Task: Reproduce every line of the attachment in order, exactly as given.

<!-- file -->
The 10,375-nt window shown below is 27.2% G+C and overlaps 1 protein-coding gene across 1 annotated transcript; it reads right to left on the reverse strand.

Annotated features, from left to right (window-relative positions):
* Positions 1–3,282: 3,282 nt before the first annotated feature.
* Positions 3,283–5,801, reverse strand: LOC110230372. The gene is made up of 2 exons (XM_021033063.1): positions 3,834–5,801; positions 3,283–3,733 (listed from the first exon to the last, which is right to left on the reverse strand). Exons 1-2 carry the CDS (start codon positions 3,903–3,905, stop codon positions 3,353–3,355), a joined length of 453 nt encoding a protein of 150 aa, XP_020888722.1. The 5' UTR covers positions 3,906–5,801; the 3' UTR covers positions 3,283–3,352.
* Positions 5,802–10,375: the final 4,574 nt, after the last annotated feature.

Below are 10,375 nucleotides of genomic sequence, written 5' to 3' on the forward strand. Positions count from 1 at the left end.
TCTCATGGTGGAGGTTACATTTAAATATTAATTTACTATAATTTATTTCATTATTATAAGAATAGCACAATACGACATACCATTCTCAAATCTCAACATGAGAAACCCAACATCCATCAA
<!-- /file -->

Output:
The 10,375-nt window shown below is 27.2% G+C and overlaps 1 protein-coding gene across 1 annotated transcript; it reads right to left on the reverse strand.

Annotated features, from left to right (window-relative positions):
* Positions 1–3,282: 3,282 nt before the first annotated feature.
* Positions 3,283–5,801, reverse strand: LOC110230372. The gene is made up of 2 exons (XM_021033063.1): positions 3,834–5,801; positions 3,283–3,733 (listed from the first exon to the last, which is right to left on the reverse strand). Exons 1-2 carry the CDS (start codon positions 3,903–3,905, stop codon positions 3,353–3,355), a joined length of 453 nt encoding a protein of 150 aa, XP_020888722.1. The 5' UTR covers positions 3,906–5,801; the 3' UTR covers positions 3,283–3,352.
* Positions 5,802–10,375: the final 4,574 nt, after the last annotated feature.

Below are 10,375 nucleotides of genomic sequence, written 5' to 3' on the forward strand. Positions count from 1 at the left end.
TCTCATGGTGGAGGTTACATTTAAATATTAATTTACTATAATTTATTTCATTATTATAAGAATAGCACAATACGACATACCATTCTCAAATCTCAACATGAGAAACCCAACATCCATCAA